Transitioning from NSQHS Standards to National Safety and Quality Primary and Community Healthcare Standards
In October 2021, a significant shift occurred within Australian healthcare with the introduction of the National Safety and Quality Primary and Community Healthcare Standards (Primary and Community Healthcare Standards). These standards were launched to protect the public from harm and improve the quality of health care delivered across primary and community settings. Developed by the Australian Commission on Safety and Quality in Health Care (The Commission), these standards are designed to cater to a wide range of healthcare providers, encompassing diverse services that focus on preventing, treating, and managing illness and injury, as well as promoting mental and physical well-being.
Key Features of the Primary and Community Healthcare Standards
The Primary and Community Healthcare Standards take a patient-centred care approach, outlining the necessary processes and structures that underpin the delivery of safe and high-quality healthcare. While the Primary and Community Healthcare Standards are voluntary, The Commission strongly recommends that all primary and community healthcare services that are involved in the direct care of their patients and consumers implement these standards.
The Primary and Community Healthcare Standards (first edition) comprise three Standards that cover clinical governance, partnering with consumers and clinical safety.
- The Clinical Governance Standard involves establishing relationships and responsibilities within a healthcare service to ensure positive clinical outcomes, instilling confidence in the community by guaranteeing the presence of effective systems for delivering safe, high-quality healthcare and facilitating ongoing service enhancements.
- The Partnering with Consumers Standard outlines the implementation of systems and strategies to establish a patient-centred healthcare approach, involving patients and consumers in shared decision-making, empowering them to become partners in their healthcare journey, and engaging them in the enhancement and design of quality healthcare services.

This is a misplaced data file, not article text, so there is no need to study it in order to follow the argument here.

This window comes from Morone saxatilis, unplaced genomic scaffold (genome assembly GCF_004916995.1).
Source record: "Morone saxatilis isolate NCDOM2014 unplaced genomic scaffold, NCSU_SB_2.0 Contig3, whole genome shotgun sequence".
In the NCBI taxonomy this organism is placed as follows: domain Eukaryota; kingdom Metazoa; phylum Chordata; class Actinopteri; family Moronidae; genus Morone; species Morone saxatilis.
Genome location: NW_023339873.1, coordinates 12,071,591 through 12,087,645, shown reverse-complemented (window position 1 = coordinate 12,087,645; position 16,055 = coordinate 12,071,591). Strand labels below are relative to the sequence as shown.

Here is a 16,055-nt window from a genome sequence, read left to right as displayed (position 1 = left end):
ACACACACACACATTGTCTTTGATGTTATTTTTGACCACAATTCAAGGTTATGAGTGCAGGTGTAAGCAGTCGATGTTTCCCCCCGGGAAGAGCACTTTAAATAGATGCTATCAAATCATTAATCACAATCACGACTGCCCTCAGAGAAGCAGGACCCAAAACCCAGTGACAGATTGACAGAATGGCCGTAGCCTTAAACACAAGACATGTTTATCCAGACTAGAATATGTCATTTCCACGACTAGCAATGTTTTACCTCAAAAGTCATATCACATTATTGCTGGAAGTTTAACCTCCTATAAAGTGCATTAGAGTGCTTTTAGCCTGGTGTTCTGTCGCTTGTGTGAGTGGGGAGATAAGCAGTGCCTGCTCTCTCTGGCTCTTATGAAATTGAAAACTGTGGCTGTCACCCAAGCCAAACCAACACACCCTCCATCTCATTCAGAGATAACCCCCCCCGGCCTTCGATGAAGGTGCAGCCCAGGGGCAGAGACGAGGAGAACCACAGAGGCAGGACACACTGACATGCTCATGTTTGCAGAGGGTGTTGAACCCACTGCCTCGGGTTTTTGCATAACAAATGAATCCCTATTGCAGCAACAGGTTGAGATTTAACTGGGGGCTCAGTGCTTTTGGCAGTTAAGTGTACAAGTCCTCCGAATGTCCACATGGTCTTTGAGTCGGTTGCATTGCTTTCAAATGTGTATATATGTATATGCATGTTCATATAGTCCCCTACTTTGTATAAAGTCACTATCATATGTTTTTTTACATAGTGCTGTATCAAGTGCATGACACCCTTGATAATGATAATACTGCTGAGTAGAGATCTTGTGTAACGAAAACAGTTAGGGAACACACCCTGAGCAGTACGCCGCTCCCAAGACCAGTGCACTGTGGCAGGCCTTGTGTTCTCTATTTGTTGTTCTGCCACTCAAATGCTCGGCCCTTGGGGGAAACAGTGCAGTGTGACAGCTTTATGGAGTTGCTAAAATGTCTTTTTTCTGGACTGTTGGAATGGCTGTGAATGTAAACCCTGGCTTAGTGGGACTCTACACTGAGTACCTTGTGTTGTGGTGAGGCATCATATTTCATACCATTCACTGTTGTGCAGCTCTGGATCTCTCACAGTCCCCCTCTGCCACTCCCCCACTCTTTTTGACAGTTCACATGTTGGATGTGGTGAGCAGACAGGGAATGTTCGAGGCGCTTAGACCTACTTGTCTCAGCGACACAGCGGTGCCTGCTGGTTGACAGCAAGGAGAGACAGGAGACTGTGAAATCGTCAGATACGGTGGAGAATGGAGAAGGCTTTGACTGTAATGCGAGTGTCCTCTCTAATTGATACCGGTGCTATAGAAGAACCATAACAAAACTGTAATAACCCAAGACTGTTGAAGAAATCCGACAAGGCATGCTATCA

- The Clinical Safety Standard focuses on addressing and mitigating risks in specific high-risk areas commonly encountered in healthcare.
Alignment with National Safety and Quality Health Service Standards
Many primary and community healthcare services have been assessed against the National Safety and Quality Health Service (NSQHS) Standards and granted accreditation. The Primary and Community Healthcare Standards and the NSQHS Standards share a similar structure and intent, and offer an opportunity to simplify the transition process for services that are already accredited under the NSQHS Standards.
The Accreditation Process
Accreditation commenced on 1 May 2023 for healthcare services operating within a primary and/or community setting. For those healthcare services already accredited under the NSQHS Standards, the transition to Primary and Community Healthcare Standards should be a seamless transition. These healthcare services are encouraged to evaluate whether the Primary and Community Healthcare Standards align more appropriately with their service models. If so, they can choose to transition during their next scheduled assessment.
A Guide to Transitioning from NSQHS to Primary and Community Healthcare Standards
The transition to Primary and Community Healthcare Standards involves several essential steps:
- Eligibility Check: Healthcare services must first ascertain whether transitioning to the Primary and Community Healthcare Standards is permitted for their healthcare service. If it is mandatory for a healthcare service in order to maintain accreditation, they will need to check if accreditation to the Primary and Community Healthcare Standards is permitted. If achieving accreditation is voluntary they can transition to the Primary and Community Healthcare standards can commence without seeking approval.